How do I divorce my common-law spouse?
Once a marriage has been established through common law or by obtaining and filing a marriage license and holding a ceremony, the divorce procedure is relatively the same, except for one difference.In a divorce involving a common-law marriage, the court will have to establish that the parties are, in fact, married. When a marriage is established by obtaining and filing a license and holding a ceremony, unless one party seeks an annulment, the marriage’s existence is not an issue.
If one party in a purported common-law marriage disputes the marriage, then the court will likely require both parties to file legal arguments, and a hearing will be held.
Before the existence of a marital relationship is determined, Colorado case law has established that the court may enter temporary orders regarding:
- The payment of spousal maintenance, child support, and attorneys’ fees,
- The allocation of parental responsibilities and parenting time,
- The payment of debts and use of property, and
- Preserving the parties’ safety and property through restricting inequitable and harmful conduct.
If the court finds that the parties did not establish a legally recognized marriage, the divorce matter may be dismissed. If there are children involved, the court may retain jurisdiction to establish child support and a parenting plan. The couple will be treated as individual property owners according to established property laws.
Even if the court finds that the parties did not establish a legally recognized marriage, one party may claim that he/she is a putative spouse because he/she had good faith belief that he/she was married to that person. If the court finds that the party qualifies as a putative spouse, then he/she has the same rights as a legal spouse.
If the court finds that a legally recognized marriage was established, then the divorce will follow Colorado’s established dissolution of marriage laws and procedures and the common-law nature of the marital relationship is immaterial.
What is a common-law marriage?
Colorado law provides two ways for couples to establish a marital relationship:
- By obtaining and filing a marriage license, solemnizing the marriage before a proper authority, and following the statutory requirements,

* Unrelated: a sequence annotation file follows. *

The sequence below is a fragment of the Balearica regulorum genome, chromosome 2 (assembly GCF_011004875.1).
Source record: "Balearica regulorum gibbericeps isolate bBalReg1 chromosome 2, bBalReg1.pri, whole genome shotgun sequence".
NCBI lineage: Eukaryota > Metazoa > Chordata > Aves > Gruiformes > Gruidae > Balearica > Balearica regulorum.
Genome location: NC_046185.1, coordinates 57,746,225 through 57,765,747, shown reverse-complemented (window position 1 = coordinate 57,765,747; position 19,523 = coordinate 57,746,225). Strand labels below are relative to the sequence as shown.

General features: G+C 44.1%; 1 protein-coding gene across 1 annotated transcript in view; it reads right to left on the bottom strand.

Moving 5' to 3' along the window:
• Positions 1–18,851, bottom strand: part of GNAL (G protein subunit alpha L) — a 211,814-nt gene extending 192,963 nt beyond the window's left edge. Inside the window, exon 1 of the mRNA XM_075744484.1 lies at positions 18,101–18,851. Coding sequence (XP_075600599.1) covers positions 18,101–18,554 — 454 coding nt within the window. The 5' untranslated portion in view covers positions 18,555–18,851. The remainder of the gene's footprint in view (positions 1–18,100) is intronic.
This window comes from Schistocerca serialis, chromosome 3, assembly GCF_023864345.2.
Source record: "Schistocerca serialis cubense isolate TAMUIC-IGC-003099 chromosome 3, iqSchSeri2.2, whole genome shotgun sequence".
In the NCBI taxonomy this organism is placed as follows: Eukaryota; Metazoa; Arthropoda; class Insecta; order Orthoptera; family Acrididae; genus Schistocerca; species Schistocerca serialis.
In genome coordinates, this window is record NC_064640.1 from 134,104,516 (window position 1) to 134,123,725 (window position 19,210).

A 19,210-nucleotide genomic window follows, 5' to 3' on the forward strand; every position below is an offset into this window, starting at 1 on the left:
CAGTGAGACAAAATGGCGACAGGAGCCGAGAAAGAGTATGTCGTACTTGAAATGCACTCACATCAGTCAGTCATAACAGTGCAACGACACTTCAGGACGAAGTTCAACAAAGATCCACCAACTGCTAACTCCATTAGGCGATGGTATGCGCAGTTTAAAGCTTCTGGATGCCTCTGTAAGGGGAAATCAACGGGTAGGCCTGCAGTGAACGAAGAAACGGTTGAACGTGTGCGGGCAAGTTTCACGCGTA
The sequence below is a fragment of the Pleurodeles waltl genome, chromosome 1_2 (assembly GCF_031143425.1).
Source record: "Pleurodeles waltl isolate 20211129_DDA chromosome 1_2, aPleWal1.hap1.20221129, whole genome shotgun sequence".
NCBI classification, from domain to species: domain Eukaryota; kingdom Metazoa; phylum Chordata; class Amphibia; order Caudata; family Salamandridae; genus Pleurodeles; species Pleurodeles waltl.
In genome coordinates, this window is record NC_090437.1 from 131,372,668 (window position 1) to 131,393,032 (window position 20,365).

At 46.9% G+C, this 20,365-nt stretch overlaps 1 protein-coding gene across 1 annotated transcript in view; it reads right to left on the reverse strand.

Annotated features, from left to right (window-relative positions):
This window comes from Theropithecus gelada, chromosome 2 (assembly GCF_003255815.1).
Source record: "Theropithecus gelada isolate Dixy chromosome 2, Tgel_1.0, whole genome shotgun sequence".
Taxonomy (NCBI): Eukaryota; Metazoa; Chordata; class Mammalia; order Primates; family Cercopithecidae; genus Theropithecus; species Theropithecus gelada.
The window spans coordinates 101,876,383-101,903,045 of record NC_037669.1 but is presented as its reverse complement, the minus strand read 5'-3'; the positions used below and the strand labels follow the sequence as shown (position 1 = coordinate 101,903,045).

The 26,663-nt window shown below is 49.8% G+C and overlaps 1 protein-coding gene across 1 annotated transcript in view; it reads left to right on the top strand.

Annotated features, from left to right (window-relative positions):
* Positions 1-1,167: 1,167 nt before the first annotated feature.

- Establishing a common-law marriage by mutual consent and the open assumption of a marital relationship.
The common-law marital consent or agreement need not be in writing, nor is there a requirement of verbal consent or open declaration. The two factors courts consider most when reviewing a common-law marriage claim are (1) open cohabitation and (2) a general reputation in the community that the parties hold themselves out as husband and wife.
Case law indicates that open cohabitation is an essential element of a valid common-law marriage. It is considered a mutual and public acknowledgment of the marital relationship. There is no requirement for a certain duration of cohabitation to establish a common-law marriage, so contrary to popular belief, you don’t have to live with someone for seven years to establish the marriage.
The second requirement, that the parties hold themselves out in the general public as husband and wife, is equally important. Not all cohabitation relationships are considered common-law marriages.
For marriages entered into after 2006, 18 years old is the age of consent for a common-law marriage. Prior to 2006, in upholding a common-law marriage where one party was 15 years old, the Colorado Court of Appeals indicated that a person as young as 14 years old could consent.
Since the existence of a common-law marriage is determined by open cohabitation and general reputation, a factual hearing is typically required for resolution.
What is a putative spouse?
According to the Colorado statutes, a putative spouse is:
- Any person who has cohabited with another to whom he [or she] is not legally married,
- In the good faith belief that he [or she] was married to that person,
- Until knowledge of the fact that he [or she] is not legally married.
If the court finds that one party in a relationship qualifies as a putative spouse, then that party has the same rights as a legal spouse, including:
- The right to spousal maintenance,
- The equitable division of property acquired until that party knows that he or she is not legally married, and
- Eligibility for collecting benefits, such as Social Security or post-mortem Worker’s Compensation.
If there is a legal spouse and a putative spouse, or more than one putative spouse, the rights acquired by a putative spouse do not supercede a legal spouse’s rights, or any other putative spouses’ rights. The court will divide any disputed property among the parties “as appropriate in the circumstances and in the interests of justice.“